Specific colours can also be used to invoke certain moods and feelings. For example, blue can have a calming influence on the customer, and Google famously tested 41 shades of blue before landing on an option for their paid ad links. vii
But more important than the colour itself can be the way the colour interacts with your product or customer experience. It is colour appropriateness rather than any specific colour itself can create the right reaction in potential purchases. vi As a result, it’s best to think about the kind of experience you want to convey, and what you want customers to think about your brand – and then think about a range of colours that might match.
Touch and taste can also have an influence on customer purchasing behaviour. A pilot study undertaken by the University of Washington, involving more than 1100 participants, found that people who read descriptions of the taste or touch of a product were more likely to want to try it than those who did not. viii By the same notion, advertising messaging incorporating a touch element is perceived as more persuasive than a message without one, especially when the touch stimulates positive sensory feedback.ix
For your retail shop, think about how these two sensory stimuli can contribute to the store ambiance you want to create. What fabric are you using for seat covers, cushions or drapes? Can you offer small treats or any form of refreshment to your customers?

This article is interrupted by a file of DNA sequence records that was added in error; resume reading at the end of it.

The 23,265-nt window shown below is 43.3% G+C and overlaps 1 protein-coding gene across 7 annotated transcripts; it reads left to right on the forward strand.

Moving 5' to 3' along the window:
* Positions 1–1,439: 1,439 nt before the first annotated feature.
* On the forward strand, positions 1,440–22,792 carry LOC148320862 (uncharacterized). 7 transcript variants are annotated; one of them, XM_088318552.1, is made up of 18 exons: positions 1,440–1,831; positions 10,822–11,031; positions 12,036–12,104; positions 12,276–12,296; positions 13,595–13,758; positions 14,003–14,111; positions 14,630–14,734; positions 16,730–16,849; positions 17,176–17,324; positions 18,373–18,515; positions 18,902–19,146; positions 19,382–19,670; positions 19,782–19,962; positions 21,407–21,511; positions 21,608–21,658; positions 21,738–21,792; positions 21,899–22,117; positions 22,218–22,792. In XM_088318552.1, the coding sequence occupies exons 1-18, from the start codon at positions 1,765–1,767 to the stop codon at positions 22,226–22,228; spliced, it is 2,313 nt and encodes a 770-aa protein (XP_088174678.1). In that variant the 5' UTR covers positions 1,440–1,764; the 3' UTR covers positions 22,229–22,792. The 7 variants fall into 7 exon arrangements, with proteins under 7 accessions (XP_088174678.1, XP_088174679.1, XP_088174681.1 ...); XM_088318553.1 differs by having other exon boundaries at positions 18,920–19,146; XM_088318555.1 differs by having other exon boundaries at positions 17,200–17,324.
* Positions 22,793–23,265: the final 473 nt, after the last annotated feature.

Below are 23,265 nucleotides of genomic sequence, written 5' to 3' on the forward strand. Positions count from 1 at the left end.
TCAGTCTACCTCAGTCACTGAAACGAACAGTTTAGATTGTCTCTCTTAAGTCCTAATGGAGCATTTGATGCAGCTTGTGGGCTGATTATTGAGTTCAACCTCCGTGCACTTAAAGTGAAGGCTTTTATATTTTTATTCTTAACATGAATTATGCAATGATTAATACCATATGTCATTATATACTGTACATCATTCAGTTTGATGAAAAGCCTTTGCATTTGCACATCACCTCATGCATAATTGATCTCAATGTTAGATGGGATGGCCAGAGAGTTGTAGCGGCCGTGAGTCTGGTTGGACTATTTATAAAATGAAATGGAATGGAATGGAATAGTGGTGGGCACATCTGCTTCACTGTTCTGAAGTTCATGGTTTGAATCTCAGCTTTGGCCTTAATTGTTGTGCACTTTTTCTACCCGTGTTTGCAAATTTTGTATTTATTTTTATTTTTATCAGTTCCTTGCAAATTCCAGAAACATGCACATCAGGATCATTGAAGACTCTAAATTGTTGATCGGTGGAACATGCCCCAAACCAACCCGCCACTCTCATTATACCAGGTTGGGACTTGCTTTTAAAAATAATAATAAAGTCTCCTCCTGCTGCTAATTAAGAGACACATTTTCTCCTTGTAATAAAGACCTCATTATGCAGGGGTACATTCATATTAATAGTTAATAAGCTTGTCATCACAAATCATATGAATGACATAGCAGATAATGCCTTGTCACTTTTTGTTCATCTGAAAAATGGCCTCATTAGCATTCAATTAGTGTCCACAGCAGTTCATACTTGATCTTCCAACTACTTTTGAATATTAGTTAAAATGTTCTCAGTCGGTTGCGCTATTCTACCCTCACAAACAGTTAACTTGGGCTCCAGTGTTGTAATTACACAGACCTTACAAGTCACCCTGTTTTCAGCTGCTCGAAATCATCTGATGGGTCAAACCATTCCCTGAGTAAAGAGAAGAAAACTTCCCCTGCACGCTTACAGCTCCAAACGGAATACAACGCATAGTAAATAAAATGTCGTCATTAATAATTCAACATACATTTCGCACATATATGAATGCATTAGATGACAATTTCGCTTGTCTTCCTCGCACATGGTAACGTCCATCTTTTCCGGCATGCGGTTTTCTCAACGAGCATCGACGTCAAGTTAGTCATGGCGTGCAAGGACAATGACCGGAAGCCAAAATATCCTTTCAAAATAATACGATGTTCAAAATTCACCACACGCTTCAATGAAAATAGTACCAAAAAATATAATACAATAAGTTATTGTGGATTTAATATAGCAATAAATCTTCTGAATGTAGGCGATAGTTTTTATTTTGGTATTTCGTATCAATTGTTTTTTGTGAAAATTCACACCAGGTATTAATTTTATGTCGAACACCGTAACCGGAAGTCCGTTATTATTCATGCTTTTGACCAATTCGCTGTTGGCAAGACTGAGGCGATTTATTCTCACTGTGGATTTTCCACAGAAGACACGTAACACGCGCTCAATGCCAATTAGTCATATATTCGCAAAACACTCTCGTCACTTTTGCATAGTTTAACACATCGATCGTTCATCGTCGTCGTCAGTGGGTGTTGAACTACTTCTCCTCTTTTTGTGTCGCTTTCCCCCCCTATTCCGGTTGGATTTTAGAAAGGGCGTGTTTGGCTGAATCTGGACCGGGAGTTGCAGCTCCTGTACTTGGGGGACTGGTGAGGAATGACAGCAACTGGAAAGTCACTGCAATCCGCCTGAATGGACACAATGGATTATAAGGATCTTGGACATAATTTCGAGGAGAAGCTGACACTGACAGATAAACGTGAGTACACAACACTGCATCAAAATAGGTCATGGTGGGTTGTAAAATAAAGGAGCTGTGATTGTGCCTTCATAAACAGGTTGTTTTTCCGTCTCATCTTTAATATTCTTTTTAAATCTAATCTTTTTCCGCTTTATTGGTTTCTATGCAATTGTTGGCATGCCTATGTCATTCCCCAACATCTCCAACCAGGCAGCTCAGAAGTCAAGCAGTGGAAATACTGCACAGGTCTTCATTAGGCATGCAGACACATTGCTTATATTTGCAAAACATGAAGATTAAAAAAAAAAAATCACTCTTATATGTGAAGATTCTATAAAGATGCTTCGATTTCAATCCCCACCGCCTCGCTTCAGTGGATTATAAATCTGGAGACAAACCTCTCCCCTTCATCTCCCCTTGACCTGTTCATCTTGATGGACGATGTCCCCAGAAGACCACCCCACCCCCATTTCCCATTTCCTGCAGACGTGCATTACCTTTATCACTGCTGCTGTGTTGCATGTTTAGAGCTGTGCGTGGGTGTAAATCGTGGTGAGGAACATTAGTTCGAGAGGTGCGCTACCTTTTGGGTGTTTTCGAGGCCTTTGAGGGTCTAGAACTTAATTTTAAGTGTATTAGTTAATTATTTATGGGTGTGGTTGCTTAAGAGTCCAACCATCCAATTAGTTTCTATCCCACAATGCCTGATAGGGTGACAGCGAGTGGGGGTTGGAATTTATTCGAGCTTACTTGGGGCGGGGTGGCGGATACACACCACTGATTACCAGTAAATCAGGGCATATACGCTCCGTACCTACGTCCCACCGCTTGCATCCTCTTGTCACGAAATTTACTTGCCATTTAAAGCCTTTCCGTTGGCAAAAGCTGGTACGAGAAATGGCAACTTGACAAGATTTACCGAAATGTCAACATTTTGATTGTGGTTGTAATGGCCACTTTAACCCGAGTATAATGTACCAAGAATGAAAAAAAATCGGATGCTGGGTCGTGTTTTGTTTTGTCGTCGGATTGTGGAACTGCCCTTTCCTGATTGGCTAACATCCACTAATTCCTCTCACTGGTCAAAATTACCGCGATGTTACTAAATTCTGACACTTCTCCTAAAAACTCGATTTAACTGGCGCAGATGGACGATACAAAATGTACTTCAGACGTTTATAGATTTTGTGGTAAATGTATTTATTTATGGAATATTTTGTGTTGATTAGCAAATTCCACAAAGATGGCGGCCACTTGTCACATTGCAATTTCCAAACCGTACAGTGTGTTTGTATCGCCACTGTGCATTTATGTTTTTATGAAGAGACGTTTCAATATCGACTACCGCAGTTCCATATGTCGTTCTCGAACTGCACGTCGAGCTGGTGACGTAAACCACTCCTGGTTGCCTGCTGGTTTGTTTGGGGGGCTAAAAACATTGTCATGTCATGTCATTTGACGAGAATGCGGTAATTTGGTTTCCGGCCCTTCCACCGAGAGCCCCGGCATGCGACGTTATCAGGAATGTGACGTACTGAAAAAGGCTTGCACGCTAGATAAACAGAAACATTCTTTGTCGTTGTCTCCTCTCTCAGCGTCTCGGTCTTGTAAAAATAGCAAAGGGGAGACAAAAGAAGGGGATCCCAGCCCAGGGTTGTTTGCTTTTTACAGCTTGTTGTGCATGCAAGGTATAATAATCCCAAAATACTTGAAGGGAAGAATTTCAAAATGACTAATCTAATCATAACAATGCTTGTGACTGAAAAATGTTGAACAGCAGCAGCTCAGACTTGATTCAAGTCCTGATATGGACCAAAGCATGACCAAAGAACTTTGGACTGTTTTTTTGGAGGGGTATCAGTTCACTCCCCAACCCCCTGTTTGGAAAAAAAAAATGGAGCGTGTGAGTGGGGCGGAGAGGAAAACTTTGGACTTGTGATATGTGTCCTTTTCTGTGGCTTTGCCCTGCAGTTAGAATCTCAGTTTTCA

A multi-sensory approach to enhance the customer experience in your store can increase sales and impact on your business's bottom line. In order to benefit from sensory marketing carefully asses what kind of emotions you would like to evoke, analyse the current shop environment, and then make necessary adjustments to provide sensory stimuli suitable for your target group. During this process, don't hesitate to take on feedback from staff and customers, as their perception might differ from your own.
iRebecca Sullivan, 2017, How Retailers are Using Sensory Branding, News.com.au, viewed 1 March 2018
iiHarvard Business Review, 2016, When Sensory Marketing Works and When It Backfires, viewed 1 March 2018
iii National Institute on Deafness and Other Communication Disorders, Smell Disorders, viewed 1 March 2018
ivThe Guardian, 2016, The Missing Sense: Why our technology addiction makes us crave smells
v Anaelle Lorre, 2017, Sensory Marketing: The effect of music on consumer perception and behaviour, Helsinki Metropolia University
vi Gregory Ciotti, 2016, The Psychology of Colour in Marketing and Branding, Entrepreneur, viewed 1 March 2018
viiMarketing Week, 2017, How brands are using colour to influence purchase decisions, viewed 1 March 2018
viii BYU News, 2017, Now or Later: How taste, touch and sound affect when you buy, viewed viewed 1 March 2018
ix Science Direct, 2016, The power of sensory marketing in Advertising, viewed 1 March 2018